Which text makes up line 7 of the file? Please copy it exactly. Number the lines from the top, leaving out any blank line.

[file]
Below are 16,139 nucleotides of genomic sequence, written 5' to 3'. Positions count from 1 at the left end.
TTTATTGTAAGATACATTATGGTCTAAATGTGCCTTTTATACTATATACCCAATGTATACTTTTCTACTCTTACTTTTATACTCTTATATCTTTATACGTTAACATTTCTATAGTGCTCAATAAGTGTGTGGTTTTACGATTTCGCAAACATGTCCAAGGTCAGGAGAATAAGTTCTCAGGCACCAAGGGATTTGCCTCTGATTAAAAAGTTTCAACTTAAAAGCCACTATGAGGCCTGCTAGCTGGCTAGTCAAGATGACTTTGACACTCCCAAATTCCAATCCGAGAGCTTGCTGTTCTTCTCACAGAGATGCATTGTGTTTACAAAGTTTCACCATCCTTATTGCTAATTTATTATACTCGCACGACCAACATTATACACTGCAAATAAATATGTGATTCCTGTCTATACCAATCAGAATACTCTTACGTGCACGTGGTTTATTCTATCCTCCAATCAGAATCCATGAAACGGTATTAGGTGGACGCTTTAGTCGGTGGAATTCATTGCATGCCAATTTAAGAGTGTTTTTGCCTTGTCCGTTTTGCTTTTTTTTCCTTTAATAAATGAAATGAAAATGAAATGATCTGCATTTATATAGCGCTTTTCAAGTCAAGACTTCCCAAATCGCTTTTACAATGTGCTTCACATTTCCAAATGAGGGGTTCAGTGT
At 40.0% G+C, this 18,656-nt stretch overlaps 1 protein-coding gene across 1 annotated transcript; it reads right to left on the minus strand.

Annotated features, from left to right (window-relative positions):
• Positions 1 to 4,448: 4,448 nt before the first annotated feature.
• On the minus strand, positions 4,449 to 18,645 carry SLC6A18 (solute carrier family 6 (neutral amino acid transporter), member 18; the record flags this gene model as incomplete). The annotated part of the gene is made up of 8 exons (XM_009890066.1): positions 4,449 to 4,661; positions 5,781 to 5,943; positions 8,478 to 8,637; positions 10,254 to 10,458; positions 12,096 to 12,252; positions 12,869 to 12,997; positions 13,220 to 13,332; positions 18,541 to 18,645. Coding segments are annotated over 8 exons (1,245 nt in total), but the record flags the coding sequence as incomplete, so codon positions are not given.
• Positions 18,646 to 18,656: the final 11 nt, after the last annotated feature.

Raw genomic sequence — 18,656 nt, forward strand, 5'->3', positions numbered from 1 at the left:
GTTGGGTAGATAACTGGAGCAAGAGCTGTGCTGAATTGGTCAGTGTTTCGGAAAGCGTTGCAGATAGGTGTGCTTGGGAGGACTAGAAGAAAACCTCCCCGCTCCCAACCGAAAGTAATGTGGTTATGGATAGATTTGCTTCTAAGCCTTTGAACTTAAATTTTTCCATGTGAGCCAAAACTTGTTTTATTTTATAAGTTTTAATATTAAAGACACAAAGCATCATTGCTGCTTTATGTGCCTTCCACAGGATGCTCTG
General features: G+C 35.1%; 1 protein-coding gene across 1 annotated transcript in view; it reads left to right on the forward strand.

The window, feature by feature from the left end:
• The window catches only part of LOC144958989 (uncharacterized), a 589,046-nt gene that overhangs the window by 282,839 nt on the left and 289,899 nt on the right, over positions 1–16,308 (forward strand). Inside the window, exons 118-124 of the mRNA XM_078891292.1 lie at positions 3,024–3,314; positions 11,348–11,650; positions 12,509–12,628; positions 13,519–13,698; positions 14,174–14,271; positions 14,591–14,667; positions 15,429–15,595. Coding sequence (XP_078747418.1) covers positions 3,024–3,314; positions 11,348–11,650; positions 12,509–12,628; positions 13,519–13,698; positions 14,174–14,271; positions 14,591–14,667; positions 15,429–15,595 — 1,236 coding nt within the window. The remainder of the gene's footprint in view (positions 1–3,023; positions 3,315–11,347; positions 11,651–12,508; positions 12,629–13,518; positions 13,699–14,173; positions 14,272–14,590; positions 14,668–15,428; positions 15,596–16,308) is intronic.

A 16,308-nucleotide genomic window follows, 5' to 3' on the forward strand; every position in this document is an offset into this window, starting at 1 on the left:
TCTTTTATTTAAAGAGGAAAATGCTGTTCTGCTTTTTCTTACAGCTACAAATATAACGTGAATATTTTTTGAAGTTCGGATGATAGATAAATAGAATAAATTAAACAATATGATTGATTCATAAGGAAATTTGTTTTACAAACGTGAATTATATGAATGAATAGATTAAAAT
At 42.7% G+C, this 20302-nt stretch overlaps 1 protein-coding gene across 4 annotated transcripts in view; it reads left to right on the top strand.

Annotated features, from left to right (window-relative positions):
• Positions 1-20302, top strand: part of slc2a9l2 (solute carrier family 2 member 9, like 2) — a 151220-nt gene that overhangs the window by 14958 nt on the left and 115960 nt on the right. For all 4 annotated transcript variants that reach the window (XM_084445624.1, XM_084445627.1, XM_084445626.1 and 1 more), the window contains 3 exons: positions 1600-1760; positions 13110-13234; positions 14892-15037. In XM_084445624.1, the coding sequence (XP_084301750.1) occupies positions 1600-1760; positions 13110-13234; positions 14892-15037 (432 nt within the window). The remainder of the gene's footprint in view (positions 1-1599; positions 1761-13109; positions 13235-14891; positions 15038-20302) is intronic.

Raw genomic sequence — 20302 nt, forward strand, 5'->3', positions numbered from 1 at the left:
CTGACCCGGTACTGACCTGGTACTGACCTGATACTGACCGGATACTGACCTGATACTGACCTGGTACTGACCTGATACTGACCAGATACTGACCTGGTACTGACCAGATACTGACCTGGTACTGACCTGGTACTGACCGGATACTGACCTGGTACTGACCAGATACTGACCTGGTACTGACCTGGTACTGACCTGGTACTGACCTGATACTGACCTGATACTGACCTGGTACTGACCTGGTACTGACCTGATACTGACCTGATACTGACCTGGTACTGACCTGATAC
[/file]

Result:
• Positions 18,646 to 18,656: the final 11 nt, after the last annotated feature.